1. Top of page
  2. Abstract
  3. Introduction
  4. Materials and Methods
  5. Results
  6. Discussion
  7. Acknowledgments
  8. Conflict of Interest
  9. References

CD4+ T cells play an important role in activation of CD8+ effector cells for immune responses against tumours and viruses, and also in autoimmune inflammation. In particular, CD4+ T cells are important to optimally activate CD8+ memory T cells to become effector cells [11-13, 15, 20-22]. In this study, CD4−/− and CD8−/− mice were developed to determine if CD4+ T cells were required for initial activation of CD8+ T cells, the major effectors for severe TEC H/P [10]. The results showed that CD4−/− mice develop TEC H/P comparable in severity to that of IFN-γ−/− mice but with a greatly reduced incidence, whereas CD8−/− mice are resistant to development of TEC H/P. Therefore, CD4+ T cells are not absolutely required for initial activation of the CD8+ T cells that induce severe TEC H/P, but the incidence of TEC H/P is much greater when CD4+ T cells are available. Moreover, the ability of splenocytes to transfer severe TEC H/P to SCID recipients was greatly compromised in the absence of CD4+ T cells (Fig. 2), suggesting that a signal provided by CD4+ T cells is important for activating CD8+ T cells that can transfer severe TEC H/P to SCID recipients.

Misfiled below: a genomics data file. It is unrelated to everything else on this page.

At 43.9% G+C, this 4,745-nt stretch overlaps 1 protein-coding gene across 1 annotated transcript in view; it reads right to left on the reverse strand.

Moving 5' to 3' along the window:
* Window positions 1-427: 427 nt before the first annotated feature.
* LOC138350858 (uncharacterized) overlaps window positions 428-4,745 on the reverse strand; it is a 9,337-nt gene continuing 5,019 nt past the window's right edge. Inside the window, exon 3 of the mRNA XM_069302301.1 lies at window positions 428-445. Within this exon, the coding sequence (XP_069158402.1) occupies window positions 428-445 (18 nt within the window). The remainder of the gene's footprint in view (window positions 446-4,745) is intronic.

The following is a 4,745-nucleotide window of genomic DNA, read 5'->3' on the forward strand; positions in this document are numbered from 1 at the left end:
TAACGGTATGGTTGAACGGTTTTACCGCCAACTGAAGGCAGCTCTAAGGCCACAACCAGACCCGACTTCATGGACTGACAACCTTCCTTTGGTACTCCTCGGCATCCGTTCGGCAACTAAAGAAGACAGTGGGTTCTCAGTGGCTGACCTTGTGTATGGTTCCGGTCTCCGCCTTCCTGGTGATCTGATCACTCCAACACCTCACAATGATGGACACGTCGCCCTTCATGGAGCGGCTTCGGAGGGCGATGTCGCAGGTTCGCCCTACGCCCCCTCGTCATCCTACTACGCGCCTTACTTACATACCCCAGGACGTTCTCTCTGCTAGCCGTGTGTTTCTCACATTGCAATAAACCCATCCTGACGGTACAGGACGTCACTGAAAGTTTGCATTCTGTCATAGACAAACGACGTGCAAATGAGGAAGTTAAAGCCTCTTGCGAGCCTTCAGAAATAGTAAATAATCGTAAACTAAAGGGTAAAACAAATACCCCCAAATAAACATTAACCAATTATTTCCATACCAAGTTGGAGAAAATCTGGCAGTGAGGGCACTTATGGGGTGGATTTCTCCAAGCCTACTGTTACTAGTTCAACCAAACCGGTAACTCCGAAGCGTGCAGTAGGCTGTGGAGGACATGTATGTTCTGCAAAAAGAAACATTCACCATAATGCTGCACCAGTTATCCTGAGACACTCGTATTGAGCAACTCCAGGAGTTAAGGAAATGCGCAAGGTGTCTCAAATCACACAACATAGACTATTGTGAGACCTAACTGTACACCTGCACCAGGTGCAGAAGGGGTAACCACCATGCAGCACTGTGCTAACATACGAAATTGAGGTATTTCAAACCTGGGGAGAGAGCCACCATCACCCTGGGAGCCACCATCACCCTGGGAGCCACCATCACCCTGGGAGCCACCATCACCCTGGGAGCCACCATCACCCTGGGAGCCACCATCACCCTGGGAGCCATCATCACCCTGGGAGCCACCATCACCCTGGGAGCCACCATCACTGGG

CD4+ T cells provide help to both B cells and CD8+ T cells [25-27]. CD4+ T cells generally provide help to CD8+ T cells indirectly through their ability to activate APCs, for example, via CD40L/CD40 interactions [15, 20, 27-33]. CD40 is a TNF receptor family member expressed on APC, such as B cells, macrophages, and dendritic cells, as well as some T cells [34, 35] and non-immune cells [29, 30]. In the absence of CD4+ T cells, activation of CD8+ T cells by weakly immunogenic antigens or some autoantigens results in tolerance and/or ineffective development of memory cells [29, 36]. The function of CD4+ T cells can sometimes be replaced by agonistic anti-CD40 which can promote CD8 T cell responses by activating APC [15, 30-33], thereby promoting development of CD8+ memory and preventing induction of tolerance [30, 36-39]. In this study, the incidence of severe TEC H/P in CD4−/− mice was greatly increased when mice were given agonistic anti-CD40 (Fig. 3). In addition, most mice had severe thyrocyte proliferation 7–10 days after injection of anti-CD40 (Fig. 3) compared to only 30% in IFN-γ−/− CD4−/− donors given NaI water for 7 months (Table 1). T cells of CD4−/− mice given anti-CD40 also had a greatly improved ability to transfer severe TEC H/P to SCID recipients (Fig. 4). Because splenocytes from CD4−/− mice not given agonistic anti-CD40 did not effectively transfer severe TEC H/P to SCID mice (Fig. 2), T cells that develop following prolonged (>6 months) chronic stimulation in donor mice were apparently not fully activated in the absence of CD4+ T cells. Agonistic anti-CD40 provided a signal that activated these cells sufficiently so they could transfer TEC H/P to SCID recipients (Fig. 4). It is likely at least one important signal provided by agonistic anti-CD40 is to cross-link CD40, resulting in expansion and activation of splenic APC including B cells and CD11c+ cells with increased expression of costimulatory molecules such as B7.1 (Fig. 6). The activated APC promoted more effective activation of CD8+ T cells, as evidenced by their increased expression of NKG2D (Fig. 6). These results are consistent with other recent studies in which CD8+ memory cells activated during chronic infections or by persistent antigen in the absence of CD4 help (‘helpless CD8 cells’) required help from CD4+ T cells or a signal provided by anti-CD40 or CD40L in order to be reactivated to become effector cells [12-15, 32].